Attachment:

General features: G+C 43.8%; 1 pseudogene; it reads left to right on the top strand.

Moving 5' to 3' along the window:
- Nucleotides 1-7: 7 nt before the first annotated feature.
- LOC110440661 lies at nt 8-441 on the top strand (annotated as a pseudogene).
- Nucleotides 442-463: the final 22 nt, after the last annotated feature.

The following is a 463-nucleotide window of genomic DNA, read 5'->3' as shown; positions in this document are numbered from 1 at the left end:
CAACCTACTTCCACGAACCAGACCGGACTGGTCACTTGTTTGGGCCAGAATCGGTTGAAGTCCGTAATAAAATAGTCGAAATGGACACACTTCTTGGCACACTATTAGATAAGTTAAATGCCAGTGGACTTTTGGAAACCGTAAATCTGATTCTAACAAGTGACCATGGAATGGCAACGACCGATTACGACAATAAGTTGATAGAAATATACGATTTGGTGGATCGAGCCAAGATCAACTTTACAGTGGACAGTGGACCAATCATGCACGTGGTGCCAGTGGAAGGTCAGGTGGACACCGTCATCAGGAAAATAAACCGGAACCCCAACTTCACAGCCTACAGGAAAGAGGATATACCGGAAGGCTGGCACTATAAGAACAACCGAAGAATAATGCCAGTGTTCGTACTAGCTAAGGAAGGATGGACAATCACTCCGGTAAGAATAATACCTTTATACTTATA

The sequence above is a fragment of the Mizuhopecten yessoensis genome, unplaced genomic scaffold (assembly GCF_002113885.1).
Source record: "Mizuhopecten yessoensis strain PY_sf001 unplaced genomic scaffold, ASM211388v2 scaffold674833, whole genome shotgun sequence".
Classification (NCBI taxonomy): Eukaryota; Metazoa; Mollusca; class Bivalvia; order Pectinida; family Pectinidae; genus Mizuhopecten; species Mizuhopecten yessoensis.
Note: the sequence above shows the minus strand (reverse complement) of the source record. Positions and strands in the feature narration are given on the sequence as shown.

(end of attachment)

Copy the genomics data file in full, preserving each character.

General features: G+C 43.8%; 1 pseudogene; it reads left to right on the top strand.

Moving 5' to 3' along the window:
- Nucleotides 1-7: 7 nt before the first annotated feature.
- LOC110440661 lies at nt 8-441 on the top strand (annotated as a pseudogene).
- Nucleotides 442-463: the final 22 nt, after the last annotated feature.

The following is a 463-nucleotide window of genomic DNA, read 5'->3' as shown; positions in this document are numbered from 1 at the left end:
CAACCTACTTCCACGAACCAGACCGGACTGGTCACTTGTTTGGGCCAGAATCGGTTGAAGTCCGTAATAAAATAGTCGAAATGGACACACTTCTTGGCACACTATTAGATAAGTTAAATGCCAGTGGACTTTTGGAAACCGTAAATCTGATTCTAACAAGTGACCATGGAATGGCAACGACCGATTACGACAATAAGTTGATAGAAATATACGATTTGGTGGATCGAGCCAAGATCAACTTTACAGTGGACAGTGGACCAATCATGCACGTGGTGCCAGTGGAAGGTCAGGTGGACACCGTCATCAGGAAAATAAACCGGAACCCCAACTTCACAGCCTACAGGAAAGAGGATATACCGGAAGGCTGGCACTATAAGAACAACCGAAGAATAATGCCAGTGTTCGTACTAGCTAAGGAAGGATGGACAATCACTCCGGTAAGAATAATACCTTTATACTTATA

The sequence above is a fragment of the Mizuhopecten yessoensis genome, unplaced genomic scaffold (assembly GCF_002113885.1).
Source record: "Mizuhopecten yessoensis strain PY_sf001 unplaced genomic scaffold, ASM211388v2 scaffold674833, whole genome shotgun sequence".
Classification (NCBI taxonomy): Eukaryota; Metazoa; Mollusca; class Bivalvia; order Pectinida; family Pectinidae; genus Mizuhopecten; species Mizuhopecten yessoensis.
Note: the sequence above shows the minus strand (reverse complement) of the source record. Positions and strands in the feature narration are given on the sequence as shown.